|Format:||5-page project report + 10 – 12 minute presentation|
|Percentage of Grade:||25% + 5% for presentation itself|
Actually having something working.
Quality of problem statement.
Thoughtful use of course readings in presentation.
Insight into social computing issues.
You are free to choose whatever idea you like for the presentation. However, I encourage you to draw from the pitches you have already made to the class. You've heard feedback from the instructor and from the other students. You got an initial concept out and heard our reactions. This can help you focus on the most interesting parts of your idea.
If you choose to go with something you already pitched, you don't have to meet with me. However, if you want to present something no one has laid eyes on, please set up a time to see me. This will save you time as we won't spend your Q&A time discussing, for example, why on earth you did this project. :-) I am open to anyone who wants to discuss their project. Email to work out a time.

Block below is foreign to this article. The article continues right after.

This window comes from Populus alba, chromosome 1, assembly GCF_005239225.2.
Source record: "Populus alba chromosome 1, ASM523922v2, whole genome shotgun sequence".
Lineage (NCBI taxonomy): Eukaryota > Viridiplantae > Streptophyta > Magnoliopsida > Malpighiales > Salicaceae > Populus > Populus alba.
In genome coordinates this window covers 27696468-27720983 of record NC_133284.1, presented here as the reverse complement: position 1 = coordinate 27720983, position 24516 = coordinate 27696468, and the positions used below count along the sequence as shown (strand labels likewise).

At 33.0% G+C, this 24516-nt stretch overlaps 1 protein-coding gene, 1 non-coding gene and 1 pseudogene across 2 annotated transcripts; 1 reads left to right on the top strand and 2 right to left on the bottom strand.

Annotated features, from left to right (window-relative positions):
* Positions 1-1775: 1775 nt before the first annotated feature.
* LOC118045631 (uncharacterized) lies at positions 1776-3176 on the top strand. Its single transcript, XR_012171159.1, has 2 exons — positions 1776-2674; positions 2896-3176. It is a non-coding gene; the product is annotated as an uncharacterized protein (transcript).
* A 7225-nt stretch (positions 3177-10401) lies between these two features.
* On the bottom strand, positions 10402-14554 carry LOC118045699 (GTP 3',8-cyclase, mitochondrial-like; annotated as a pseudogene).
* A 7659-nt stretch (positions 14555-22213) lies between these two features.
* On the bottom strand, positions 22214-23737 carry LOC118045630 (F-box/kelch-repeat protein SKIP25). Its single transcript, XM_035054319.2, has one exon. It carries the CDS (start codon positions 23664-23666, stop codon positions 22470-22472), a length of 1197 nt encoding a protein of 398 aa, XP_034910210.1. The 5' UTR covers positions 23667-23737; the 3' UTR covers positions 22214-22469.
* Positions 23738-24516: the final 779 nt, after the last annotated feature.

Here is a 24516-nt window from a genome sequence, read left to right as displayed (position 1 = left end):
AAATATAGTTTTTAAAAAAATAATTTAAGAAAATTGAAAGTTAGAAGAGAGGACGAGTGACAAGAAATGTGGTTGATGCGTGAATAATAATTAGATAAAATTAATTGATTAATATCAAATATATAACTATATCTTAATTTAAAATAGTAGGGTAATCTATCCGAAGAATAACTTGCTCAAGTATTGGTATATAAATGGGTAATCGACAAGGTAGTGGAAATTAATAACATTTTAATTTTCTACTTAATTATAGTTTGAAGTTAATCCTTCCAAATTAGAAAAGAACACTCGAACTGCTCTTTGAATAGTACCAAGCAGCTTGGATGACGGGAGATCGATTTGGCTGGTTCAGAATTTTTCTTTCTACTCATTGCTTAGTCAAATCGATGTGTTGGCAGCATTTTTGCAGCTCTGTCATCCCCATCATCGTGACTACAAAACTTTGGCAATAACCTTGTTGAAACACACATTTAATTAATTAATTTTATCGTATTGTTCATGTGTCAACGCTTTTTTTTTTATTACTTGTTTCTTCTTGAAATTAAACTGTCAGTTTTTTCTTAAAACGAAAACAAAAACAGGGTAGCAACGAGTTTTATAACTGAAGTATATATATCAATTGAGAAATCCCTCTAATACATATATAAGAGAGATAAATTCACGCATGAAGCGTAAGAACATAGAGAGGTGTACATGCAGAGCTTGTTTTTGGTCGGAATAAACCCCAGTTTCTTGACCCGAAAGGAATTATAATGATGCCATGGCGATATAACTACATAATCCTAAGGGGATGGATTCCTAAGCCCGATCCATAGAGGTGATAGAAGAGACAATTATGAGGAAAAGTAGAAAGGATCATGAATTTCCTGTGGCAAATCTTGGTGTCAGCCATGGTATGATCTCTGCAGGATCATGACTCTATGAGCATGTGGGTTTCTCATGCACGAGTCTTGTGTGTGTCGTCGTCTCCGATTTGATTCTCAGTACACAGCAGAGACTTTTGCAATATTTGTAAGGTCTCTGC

Your presentation should open with a short (i.e., < one minute) description of the problem you are trying to solve. This should be easy if you pick a pitch you've already made. You simply need to remind us of your problem. If you choose something you haven't pitched in the past, then you can spend up to two minutes on the problem statement. You are free to resuse any of your presentation materials from earlier in the class.
The heart of your presentation (i.e., 5–8 minutes) is a demo. You need to get something actually working. Like I've said in class, it can be kludgely and buggy, but it has to demonstrate something interesting in code. The specifics of particular implementations differ, but based on many of the pitches, I would recommend that many of you take a look at Greasemonkey if you want to modify an existing site (e.g., change affordances for Facebook comments). With your permission, I would like to compile the projects on the web for other people to see. Please keep that in mind as you build.